United States District Court, M.D. Pennsylvania
M. MUNLEY JUDGE UNITED STATES DISTRICT COURT
Brett Michael Trageser ("Trageser" or
"Plaintiff), an inmate presently incarcerated at the
Franklin County Jail, Chambersburg, Pennsylvania, commenced
this civil rights action pursuant to 42 U.S.C. § 1983 on
April 4, 2018. (Doc. 1). Named as Defendants are Jennifer
Stanley ("Stanley") and the Franklin County Prison.
seeks to proceed in forma pauperis. (Doc. 6). For
the reasons set forth below, the complaint against the
Franklin County Prison will be dismissed pursuant to 28
U.S.C. §1915(e)(2)(B)(ii). The matter will proceed as to
Standard of Review
1915(e)(2)(B)(ii), which pertains to in forma
pauperis proceedings states, in pertinent part,
"the court shall dismiss the case at any time if the
court determines that.. .the action or appeal.. .fails to
state a claim on which relief may be granted." 28 U.S.C.
§1915(e)(2)(B)(ii). The applicable standard of review
for is the same as the standard for a motion pursuant to
12(b)(6) of the Federal Rules of Civil Procedure, which
provides for the dismissal of complaints that fail to state a
claim upon which relief can be granted.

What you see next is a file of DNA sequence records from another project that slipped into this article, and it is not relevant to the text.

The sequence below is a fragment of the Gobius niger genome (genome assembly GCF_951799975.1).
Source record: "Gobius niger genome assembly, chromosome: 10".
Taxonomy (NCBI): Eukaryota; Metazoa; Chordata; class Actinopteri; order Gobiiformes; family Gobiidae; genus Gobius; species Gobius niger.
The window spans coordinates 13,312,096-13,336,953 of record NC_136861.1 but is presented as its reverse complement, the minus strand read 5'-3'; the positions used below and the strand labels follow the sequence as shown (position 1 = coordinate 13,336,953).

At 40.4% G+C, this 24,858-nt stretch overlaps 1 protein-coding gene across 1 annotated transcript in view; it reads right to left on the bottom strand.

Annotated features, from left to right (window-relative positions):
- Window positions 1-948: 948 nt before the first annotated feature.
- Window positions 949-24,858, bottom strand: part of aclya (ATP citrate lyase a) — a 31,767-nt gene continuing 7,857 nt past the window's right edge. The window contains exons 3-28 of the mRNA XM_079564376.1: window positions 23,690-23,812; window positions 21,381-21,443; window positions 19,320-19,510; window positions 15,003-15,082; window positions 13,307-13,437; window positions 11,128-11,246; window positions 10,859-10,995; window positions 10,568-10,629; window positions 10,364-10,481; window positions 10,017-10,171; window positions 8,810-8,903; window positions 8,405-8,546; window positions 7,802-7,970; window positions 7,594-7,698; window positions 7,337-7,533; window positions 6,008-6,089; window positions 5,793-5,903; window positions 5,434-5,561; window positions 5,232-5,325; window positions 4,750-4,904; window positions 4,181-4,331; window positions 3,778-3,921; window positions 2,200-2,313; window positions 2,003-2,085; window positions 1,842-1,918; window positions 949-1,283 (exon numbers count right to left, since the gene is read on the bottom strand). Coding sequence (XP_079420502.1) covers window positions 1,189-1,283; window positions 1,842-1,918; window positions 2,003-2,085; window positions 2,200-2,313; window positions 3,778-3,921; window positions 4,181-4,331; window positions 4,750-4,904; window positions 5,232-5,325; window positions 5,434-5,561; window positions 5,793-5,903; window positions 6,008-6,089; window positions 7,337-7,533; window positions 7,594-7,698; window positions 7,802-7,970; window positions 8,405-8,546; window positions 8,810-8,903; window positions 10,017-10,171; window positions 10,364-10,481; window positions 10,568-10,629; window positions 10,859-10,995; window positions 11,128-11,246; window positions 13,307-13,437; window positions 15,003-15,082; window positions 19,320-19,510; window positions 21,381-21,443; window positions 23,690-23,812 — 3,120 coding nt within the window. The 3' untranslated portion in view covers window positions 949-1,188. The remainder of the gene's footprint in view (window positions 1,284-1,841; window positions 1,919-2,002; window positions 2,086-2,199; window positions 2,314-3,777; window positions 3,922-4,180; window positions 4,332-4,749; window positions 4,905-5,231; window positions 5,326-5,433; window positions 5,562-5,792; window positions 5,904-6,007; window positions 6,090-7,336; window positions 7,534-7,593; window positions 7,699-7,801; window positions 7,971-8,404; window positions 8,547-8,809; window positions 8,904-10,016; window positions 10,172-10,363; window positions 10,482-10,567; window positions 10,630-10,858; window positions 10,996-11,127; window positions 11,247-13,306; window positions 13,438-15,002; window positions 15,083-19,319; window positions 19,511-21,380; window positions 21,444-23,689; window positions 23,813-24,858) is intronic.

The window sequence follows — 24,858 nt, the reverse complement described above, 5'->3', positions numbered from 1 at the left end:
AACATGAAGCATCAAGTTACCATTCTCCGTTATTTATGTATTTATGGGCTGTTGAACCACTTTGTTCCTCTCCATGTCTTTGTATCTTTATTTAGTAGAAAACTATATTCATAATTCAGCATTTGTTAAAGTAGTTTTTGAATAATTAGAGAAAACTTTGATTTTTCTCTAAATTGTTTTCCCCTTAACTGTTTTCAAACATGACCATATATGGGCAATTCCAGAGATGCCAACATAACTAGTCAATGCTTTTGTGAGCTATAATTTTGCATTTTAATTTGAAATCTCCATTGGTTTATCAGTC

rendering a decision on a motion to dismiss, a court should
not inquire "whether a plaintiff will ultimately prevail
but whether the claimant is entitled to offer evidence to
support the claims." Scheuer v. Rhodes, 416
U.S. 232, 236 (1974); Nami v. Fauver, 82 F.3d 63, 66
(3d Cir. 1996). The court must accept as true the factual
allegations in the complaint and draw all reasonable
inferences from them in the light most favorable to the
plaintiff. Phillips v. Cntv of Allegheny, 515 F.3d
224, 229 (3d Cir. 2008)). A district court ruling on a motion
to dismiss may consider the facts alleged on the face of the
complaint, as well as "documents incorporated into the
complaint by reference, and matters of which a court may take
judicial notice." Tellabs, Inc. v. Makor Issues
& Rights, Ltd., 551 U.S. 308, 322 (2007).
"the tenet that a court must accept as true all of the
allegations contained in a complaint is inapplicable to legal
conclusions." Ashcroft v. Iqbal. 556 U.S. 662,
678 (2009) ("Threadbare recitals of the elements of a
cause of action, supported by mere conclusory statements, do
not suffice."). Under the pleading regime established by
[Bell Atl. Corp. v.] Twombly, 550 U.S. 544
(2007) and Iqbal, a court reviewing the sufficiency
of a complaint must take three steps. First, it must
"tak[e] note of the elements [the] plaintiff must plead
to state a claim." Iqbal, 556 U.S. at 675, 129
S.Ct. 1937. Second, it should identify allegations that,
"because they are no more than conclusions, are not
entitled to the assumption of truth." Id., at 679, 129
S.Ct. 1937. See also Burtch v. Milberg Factors,
Inc., 662 F.3d 212, 224 (3d Cir. 2011) ("Mere
restatements of the elements of a claim are not entitled to
the assumption of truth." (citation and editorial marks
omitted)). Finally, "[w]hen there are well-pleaded
factual allegations, [the] court should assume their veracity